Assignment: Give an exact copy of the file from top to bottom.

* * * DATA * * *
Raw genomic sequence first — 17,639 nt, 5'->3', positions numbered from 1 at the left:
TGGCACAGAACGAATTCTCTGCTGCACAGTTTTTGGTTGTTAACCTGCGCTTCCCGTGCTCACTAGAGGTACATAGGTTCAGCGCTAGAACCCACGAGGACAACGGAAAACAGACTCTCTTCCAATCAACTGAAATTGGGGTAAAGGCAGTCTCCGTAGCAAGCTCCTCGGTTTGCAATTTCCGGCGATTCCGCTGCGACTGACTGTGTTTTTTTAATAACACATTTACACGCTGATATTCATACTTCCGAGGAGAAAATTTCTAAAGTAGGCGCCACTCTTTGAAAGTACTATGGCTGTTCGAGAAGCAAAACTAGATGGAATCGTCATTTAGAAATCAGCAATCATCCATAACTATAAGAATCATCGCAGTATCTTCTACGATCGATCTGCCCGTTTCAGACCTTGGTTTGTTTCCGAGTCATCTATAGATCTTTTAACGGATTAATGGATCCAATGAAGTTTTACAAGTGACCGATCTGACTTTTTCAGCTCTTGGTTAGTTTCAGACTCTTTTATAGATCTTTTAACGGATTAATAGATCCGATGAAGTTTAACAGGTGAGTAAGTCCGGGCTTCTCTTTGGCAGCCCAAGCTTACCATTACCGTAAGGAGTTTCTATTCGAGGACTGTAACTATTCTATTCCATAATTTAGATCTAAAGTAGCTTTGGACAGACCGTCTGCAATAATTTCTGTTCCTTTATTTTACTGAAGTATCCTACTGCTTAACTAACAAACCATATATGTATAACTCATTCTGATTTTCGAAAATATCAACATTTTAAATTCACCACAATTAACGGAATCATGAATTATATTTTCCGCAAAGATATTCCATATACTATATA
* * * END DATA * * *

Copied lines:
Raw genomic sequence first — 17,639 nt, 5'->3', positions numbered from 1 at the left:
TGGCACAGAACGAATTCTCTGCTGCACAGTTTTTGGTTGTTAACCTGCGCTTCCCGTGCTCACTAGAGGTACATAGGTTCAGCGCTAGAACCCACGAGGACAACGGAAAACAGACTCTCTTCCAATCAACTGAAATTGGGGTAAAGGCAGTCTCCGTAGCAAGCTCCTCGGTTTGCAATTTCCGGCGATTCCGCTGCGACTGACTGTGTTTTTTTAATAACACATTTACACGCTGATATTCATACTTCCGAGGAGAAAATTTCTAAAGTAGGCGCCACTCTTTGAAAGTACTATGGCTGTTCGAGAAGCAAAACTAGATGGAATCGTCATTTAGAAATCAGCAATCATCCATAACTATAAGAATCATCGCAGTATCTTCTACGATCGATCTGCCCGTTTCAGACCTTGGTTTGTTTCCGAGTCATCTATAGATCTTTTAACGGATTAATGGATCCAATGAAGTTTTACAAGTGACCGATCTGACTTTTTCAGCTCTTGGTTAGTTTCAGACTCTTTTATAGATCTTTTAACGGATTAATAGATCCGATGAAGTTTAACAGGTGAGTAAGTCCGGGCTTCTCTTTGGCAGCCCAAGCTTACCATTACCGTAAGGAGTTTCTATTCGAGGACTGTAACTATTCTATTCCATAATTTAGATCTAAAGTAGCTTTGGACAGACCGTCTGCAATAATTTCTGTTCCTTTATTTTACTGAAGTATCCTACTGCTTAACTAACAAACCATATATGTATAACTCATTCTGATTTTCGAAAATATCAACATTTTAAATTCACCACAATTAACGGAATCATGAATTATATTTTCCGCAAAGATATTCCATATACTATATA